Street reflecting the Romanesque Revival architecture of the East
Coast. This streetscape represents a group of buildings designed
by the finest local architects including Levi Goodrich and Jacob
Lenzen, and built by the leading citizens of the time: James Phelan,
F. Sourisseau, C. T. Ryland, Martin Murphy's descendants and the
Auzerais family. Buildings such as the Knox-Goodrich Building
at 34 South First Street, with its extreme rustication, reflect
the qualities of the wealthy, orchard oriented, agricultural community
of the turn-of-the-century. Other significant buildings include
the Letitia Building (1890) and the Romanesque Revival Security
Building (1892). The dominating building of the intersection is
the Bank of America Building (1926), San Jose's first "skyscraper,"
built by H. A. Minton. The bank was featured in Architect and
Engineering Record of California as one of the first earthquake-proof
constructions in the area. The Bank of America has long been a
"landmark" building, at 13 stories plus tower it locates the heart
of downtown San Jose.
Following the great earthquake of 1906, Edwardian and Neo-Classical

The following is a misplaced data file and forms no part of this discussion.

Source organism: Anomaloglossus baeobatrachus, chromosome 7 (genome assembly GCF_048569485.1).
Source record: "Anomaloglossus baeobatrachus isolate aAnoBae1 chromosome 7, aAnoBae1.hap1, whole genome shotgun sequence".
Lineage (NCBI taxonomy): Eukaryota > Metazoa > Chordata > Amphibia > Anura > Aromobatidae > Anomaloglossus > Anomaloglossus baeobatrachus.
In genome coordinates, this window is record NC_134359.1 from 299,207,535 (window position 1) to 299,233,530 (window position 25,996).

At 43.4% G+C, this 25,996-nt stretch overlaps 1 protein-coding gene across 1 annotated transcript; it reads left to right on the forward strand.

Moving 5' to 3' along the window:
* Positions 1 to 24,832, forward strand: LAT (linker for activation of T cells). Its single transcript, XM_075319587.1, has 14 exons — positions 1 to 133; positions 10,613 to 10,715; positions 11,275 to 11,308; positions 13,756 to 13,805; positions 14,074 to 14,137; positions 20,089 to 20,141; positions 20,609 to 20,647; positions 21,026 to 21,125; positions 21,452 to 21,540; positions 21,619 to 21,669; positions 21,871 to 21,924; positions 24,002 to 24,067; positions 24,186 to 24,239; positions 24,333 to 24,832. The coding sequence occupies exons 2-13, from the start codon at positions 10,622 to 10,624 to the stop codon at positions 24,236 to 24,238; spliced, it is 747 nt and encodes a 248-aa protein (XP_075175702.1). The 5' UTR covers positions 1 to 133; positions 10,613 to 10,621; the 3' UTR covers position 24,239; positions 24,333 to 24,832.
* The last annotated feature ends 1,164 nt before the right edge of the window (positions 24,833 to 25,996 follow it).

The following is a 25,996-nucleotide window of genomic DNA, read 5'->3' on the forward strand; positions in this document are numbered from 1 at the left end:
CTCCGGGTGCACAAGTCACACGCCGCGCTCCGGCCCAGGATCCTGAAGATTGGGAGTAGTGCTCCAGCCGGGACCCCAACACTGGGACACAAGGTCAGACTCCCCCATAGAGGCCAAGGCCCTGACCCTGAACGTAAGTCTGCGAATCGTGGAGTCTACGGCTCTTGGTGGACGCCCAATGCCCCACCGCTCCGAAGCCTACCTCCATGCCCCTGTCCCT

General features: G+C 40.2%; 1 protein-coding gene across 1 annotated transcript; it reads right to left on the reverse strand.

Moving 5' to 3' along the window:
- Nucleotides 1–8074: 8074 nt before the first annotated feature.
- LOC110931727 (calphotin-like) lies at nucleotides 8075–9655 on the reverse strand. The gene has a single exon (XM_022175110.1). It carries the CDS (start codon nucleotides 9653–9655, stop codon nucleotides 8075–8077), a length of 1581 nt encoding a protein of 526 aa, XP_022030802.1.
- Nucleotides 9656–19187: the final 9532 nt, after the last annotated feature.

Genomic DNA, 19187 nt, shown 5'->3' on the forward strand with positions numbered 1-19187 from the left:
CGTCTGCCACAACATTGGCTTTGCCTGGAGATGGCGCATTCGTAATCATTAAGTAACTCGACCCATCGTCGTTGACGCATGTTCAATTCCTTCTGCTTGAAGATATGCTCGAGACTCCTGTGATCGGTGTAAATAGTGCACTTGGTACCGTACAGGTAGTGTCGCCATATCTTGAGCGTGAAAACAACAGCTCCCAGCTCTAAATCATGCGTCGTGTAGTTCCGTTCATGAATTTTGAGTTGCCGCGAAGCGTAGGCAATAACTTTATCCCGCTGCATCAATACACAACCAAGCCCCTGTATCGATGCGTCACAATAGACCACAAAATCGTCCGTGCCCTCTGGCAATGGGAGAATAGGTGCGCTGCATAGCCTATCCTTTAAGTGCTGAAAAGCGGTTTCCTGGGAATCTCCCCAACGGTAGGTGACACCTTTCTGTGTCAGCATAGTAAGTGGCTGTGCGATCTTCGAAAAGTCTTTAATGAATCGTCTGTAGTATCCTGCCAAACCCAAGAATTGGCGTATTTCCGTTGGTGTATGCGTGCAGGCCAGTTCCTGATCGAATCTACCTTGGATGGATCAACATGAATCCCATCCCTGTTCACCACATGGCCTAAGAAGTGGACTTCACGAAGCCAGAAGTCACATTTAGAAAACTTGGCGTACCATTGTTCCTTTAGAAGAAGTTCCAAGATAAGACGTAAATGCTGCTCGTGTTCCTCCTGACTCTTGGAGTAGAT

commercial buildings replaced the damaged Victorian and Romanesque
businesses. Another significant building from this time period
within the historic district is the Landmark Square built in 1907
at 87 South Second Street. This building and the streetscape of
Santa Clara Boulevard between Third and Fourth streets represent
excellent examples of the cleaner lines of the post-earthquake
period design. The one building which defies the new 20th-century
style of commercial architecture is the de Saisset property located
at Santa Clara and South Second streets. This three-story Italianate
building was built in 1900 and although representative of styles
common for the previous two decades, was termed to be the "New
Century Block." Mission Revival, California's first indigenous